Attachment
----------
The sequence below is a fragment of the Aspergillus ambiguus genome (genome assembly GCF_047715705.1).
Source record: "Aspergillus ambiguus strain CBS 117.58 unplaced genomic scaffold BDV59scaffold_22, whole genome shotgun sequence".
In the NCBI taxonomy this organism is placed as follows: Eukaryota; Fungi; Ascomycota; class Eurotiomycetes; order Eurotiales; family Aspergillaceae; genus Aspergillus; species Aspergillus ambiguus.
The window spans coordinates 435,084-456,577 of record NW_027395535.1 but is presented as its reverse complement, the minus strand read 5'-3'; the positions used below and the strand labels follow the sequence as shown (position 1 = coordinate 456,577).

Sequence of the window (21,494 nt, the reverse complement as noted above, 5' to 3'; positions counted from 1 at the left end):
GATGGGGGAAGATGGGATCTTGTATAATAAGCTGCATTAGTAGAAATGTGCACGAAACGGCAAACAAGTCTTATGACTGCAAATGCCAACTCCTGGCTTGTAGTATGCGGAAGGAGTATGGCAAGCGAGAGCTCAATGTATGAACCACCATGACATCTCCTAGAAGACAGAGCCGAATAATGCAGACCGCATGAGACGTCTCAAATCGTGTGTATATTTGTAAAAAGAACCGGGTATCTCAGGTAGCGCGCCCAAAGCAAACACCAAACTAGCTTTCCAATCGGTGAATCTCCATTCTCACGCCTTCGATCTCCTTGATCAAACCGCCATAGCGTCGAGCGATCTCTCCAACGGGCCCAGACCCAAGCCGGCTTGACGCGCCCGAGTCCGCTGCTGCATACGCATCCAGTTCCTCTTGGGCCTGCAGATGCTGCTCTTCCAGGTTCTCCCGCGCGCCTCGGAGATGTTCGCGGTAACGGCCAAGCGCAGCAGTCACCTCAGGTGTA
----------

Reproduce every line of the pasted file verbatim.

The sequence below is a fragment of the Aspergillus ambiguus genome (genome assembly GCF_047715705.1).
Source record: "Aspergillus ambiguus strain CBS 117.58 unplaced genomic scaffold BDV59scaffold_22, whole genome shotgun sequence".
In the NCBI taxonomy this organism is placed as follows: Eukaryota; Fungi; Ascomycota; class Eurotiomycetes; order Eurotiales; family Aspergillaceae; genus Aspergillus; species Aspergillus ambiguus.
The window spans coordinates 435,084-456,577 of record NW_027395535.1 but is presented as its reverse complement, the minus strand read 5'-3'; the positions used below and the strand labels follow the sequence as shown (position 1 = coordinate 456,577).

Sequence of the window (21,494 nt, the reverse complement as noted above, 5' to 3'; positions counted from 1 at the left end):
GATGGGGGAAGATGGGATCTTGTATAATAAGCTGCATTAGTAGAAATGTGCACGAAACGGCAAACAAGTCTTATGACTGCAAATGCCAACTCCTGGCTTGTAGTATGCGGAAGGAGTATGGCAAGCGAGAGCTCAATGTATGAACCACCATGACATCTCCTAGAAGACAGAGCCGAATAATGCAGACCGCATGAGACGTCTCAAATCGTGTGTATATTTGTAAAAAGAACCGGGTATCTCAGGTAGCGCGCCCAAAGCAAACACCAAACTAGCTTTCCAATCGGTGAATCTCCATTCTCACGCCTTCGATCTCCTTGATCAAACCGCCATAGCGTCGAGCGATCTCTCCAACGGGCCCAGACCCAAGCCGGCTTGACGCGCCCGAGTCCGCTGCTGCATACGCATCCAGTTCCTCTTGGGCCTGCAGATGCTGCTCTTCCAGGTTCTCCCGCGCGCCTCGGAGATGTTCGCGGTAACGGCCAAGCGCAGCAGTCACCTCAGGTGTA